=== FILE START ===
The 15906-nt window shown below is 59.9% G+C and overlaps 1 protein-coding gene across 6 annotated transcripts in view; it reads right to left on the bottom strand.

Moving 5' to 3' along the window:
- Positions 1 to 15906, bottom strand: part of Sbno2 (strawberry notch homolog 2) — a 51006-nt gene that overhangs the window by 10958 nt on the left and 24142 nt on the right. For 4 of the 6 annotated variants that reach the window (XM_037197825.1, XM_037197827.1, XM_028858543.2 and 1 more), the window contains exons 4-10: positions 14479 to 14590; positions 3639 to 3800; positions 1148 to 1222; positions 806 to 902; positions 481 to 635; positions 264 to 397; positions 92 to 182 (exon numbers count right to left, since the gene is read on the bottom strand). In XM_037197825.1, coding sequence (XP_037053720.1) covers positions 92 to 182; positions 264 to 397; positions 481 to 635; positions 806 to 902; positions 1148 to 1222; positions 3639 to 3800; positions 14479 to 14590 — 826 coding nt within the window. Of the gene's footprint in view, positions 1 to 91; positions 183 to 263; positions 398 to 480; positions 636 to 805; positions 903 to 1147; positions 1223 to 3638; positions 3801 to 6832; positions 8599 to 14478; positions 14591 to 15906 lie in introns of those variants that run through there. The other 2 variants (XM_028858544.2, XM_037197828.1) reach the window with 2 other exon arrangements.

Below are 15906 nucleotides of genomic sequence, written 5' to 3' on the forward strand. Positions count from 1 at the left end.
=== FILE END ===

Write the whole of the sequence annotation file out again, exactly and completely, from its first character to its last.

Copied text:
The 15906-nt window shown below is 59.9% G+C and overlaps 1 protein-coding gene across 6 annotated transcripts in view; it reads right to left on the bottom strand.

Moving 5' to 3' along the window:
- Positions 1 to 15906, bottom strand: part of Sbno2 (strawberry notch homolog 2) — a 51006-nt gene that overhangs the window by 10958 nt on the left and 24142 nt on the right. For 4 of the 6 annotated variants that reach the window (XM_037197825.1, XM_037197827.1, XM_028858543.2 and 1 more), the window contains exons 4-10: positions 14479 to 14590; positions 3639 to 3800; positions 1148 to 1222; positions 806 to 902; positions 481 to 635; positions 264 to 397; positions 92 to 182 (exon numbers count right to left, since the gene is read on the bottom strand). In XM_037197825.1, coding sequence (XP_037053720.1) covers positions 92 to 182; positions 264 to 397; positions 481 to 635; positions 806 to 902; positions 1148 to 1222; positions 3639 to 3800; positions 14479 to 14590 — 826 coding nt within the window. Of the gene's footprint in view, positions 1 to 91; positions 183 to 263; positions 398 to 480; positions 636 to 805; positions 903 to 1147; positions 1223 to 3638; positions 3801 to 6832; positions 8599 to 14478; positions 14591 to 15906 lie in introns of those variants that run through there. The other 2 variants (XM_028858544.2, XM_037197828.1) reach the window with 2 other exon arrangements.

Below are 15906 nucleotides of genomic sequence, written 5' to 3' on the forward strand. Positions count from 1 at the left end.